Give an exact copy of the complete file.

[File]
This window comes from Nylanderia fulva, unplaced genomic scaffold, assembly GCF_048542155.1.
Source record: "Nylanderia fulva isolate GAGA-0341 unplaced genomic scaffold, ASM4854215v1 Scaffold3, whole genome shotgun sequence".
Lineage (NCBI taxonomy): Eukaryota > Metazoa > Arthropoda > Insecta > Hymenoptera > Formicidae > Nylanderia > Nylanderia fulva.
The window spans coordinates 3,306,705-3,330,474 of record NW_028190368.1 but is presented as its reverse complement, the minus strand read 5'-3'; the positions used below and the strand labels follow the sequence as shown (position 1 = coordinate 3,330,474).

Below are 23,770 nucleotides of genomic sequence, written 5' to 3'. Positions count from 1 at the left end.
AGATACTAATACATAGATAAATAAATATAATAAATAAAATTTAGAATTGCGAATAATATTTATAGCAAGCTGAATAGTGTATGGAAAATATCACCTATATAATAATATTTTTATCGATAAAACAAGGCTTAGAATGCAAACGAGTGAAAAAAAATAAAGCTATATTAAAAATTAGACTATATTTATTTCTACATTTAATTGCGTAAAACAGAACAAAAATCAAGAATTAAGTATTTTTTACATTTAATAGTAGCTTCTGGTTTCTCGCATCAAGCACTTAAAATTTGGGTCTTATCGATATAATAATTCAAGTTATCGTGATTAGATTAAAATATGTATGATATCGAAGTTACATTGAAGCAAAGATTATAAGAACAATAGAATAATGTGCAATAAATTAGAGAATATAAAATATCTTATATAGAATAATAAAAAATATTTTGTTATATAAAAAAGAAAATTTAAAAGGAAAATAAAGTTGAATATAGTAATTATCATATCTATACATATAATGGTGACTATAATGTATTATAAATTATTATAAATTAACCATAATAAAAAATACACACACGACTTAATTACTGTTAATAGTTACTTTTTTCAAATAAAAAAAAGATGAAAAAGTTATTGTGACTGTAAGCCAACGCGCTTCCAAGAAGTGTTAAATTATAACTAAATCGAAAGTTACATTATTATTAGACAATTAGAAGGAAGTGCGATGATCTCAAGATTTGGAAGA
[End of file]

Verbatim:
This window comes from Nylanderia fulva, unplaced genomic scaffold, assembly GCF_048542155.1.
Source record: "Nylanderia fulva isolate GAGA-0341 unplaced genomic scaffold, ASM4854215v1 Scaffold3, whole genome shotgun sequence".
Lineage (NCBI taxonomy): Eukaryota > Metazoa > Arthropoda > Insecta > Hymenoptera > Formicidae > Nylanderia > Nylanderia fulva.
The window spans coordinates 3,306,705-3,330,474 of record NW_028190368.1 but is presented as its reverse complement, the minus strand read 5'-3'; the positions used below and the strand labels follow the sequence as shown (position 1 = coordinate 3,330,474).

Below are 23,770 nucleotides of genomic sequence, written 5' to 3'. Positions count from 1 at the left end.
AGATACTAATACATAGATAAATAAATATAATAAATAAAATTTAGAATTGCGAATAATATTTATAGCAAGCTGAATAGTGTATGGAAAATATCACCTATATAATAATATTTTTATCGATAAAACAAGGCTTAGAATGCAAACGAGTGAAAAAAAATAAAGCTATATTAAAAATTAGACTATATTTATTTCTACATTTAATTGCGTAAAACAGAACAAAAATCAAGAATTAAGTATTTTTTACATTTAATAGTAGCTTCTGGTTTCTCGCATCAAGCACTTAAAATTTGGGTCTTATCGATATAATAATTCAAGTTATCGTGATTAGATTAAAATATGTATGATATCGAAGTTACATTGAAGCAAAGATTATAAGAACAATAGAATAATGTGCAATAAATTAGAGAATATAAAATATCTTATATAGAATAATAAAAAATATTTTGTTATATAAAAAAGAAAATTTAAAAGGAAAATAAAGTTGAATATAGTAATTATCATATCTATACATATAATGGTGACTATAATGTATTATAAATTATTATAAATTAACCATAATAAAAAATACACACACGACTTAATTACTGTTAATAGTTACTTTTTTCAAATAAAAAAAAGATGAAAAAGTTATTGTGACTGTAAGCCAACGCGCTTCCAAGAAGTGTTAAATTATAACTAAATCGAAAGTTACATTATTATTAGACAATTAGAAGGAAGTGCGATGATCTCAAGATTTGGAAGA